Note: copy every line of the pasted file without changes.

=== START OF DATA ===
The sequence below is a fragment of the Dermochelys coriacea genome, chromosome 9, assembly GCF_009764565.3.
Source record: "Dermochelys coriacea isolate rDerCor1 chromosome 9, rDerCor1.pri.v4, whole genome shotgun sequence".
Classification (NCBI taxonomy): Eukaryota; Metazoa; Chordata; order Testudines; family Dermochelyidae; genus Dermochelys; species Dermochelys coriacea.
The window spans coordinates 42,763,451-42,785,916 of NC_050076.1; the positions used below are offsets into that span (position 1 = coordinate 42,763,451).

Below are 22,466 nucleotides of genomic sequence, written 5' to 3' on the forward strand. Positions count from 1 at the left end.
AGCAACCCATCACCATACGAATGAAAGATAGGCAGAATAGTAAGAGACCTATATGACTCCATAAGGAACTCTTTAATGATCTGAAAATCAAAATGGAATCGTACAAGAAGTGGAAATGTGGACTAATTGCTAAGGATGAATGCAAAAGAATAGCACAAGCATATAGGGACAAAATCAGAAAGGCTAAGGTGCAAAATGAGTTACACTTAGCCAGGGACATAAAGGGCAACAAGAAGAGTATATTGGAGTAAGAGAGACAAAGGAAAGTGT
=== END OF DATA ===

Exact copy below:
The sequence below is a fragment of the Dermochelys coriacea genome, chromosome 9, assembly GCF_009764565.3.
Source record: "Dermochelys coriacea isolate rDerCor1 chromosome 9, rDerCor1.pri.v4, whole genome shotgun sequence".
Classification (NCBI taxonomy): Eukaryota; Metazoa; Chordata; order Testudines; family Dermochelyidae; genus Dermochelys; species Dermochelys coriacea.
The window spans coordinates 42,763,451-42,785,916 of NC_050076.1; the positions used below are offsets into that span (position 1 = coordinate 42,763,451).

Below are 22,466 nucleotides of genomic sequence, written 5' to 3' on the forward strand. Positions count from 1 at the left end.
AGCAACCCATCACCATACGAATGAAAGATAGGCAGAATAGTAAGAGACCTATATGACTCCATAAGGAACTCTTTAATGATCTGAAAATCAAAATGGAATCGTACAAGAAGTGGAAATGTGGACTAATTGCTAAGGATGAATGCAAAAGAATAGCACAAGCATATAGGGACAAAATCAGAAAGGCTAAGGTGCAAAATGAGTTACACTTAGCCAGGGACATAAAGGGCAACAAGAAGAGTATATTGGAGTAAGAGAGACAAAGGAAAGTGT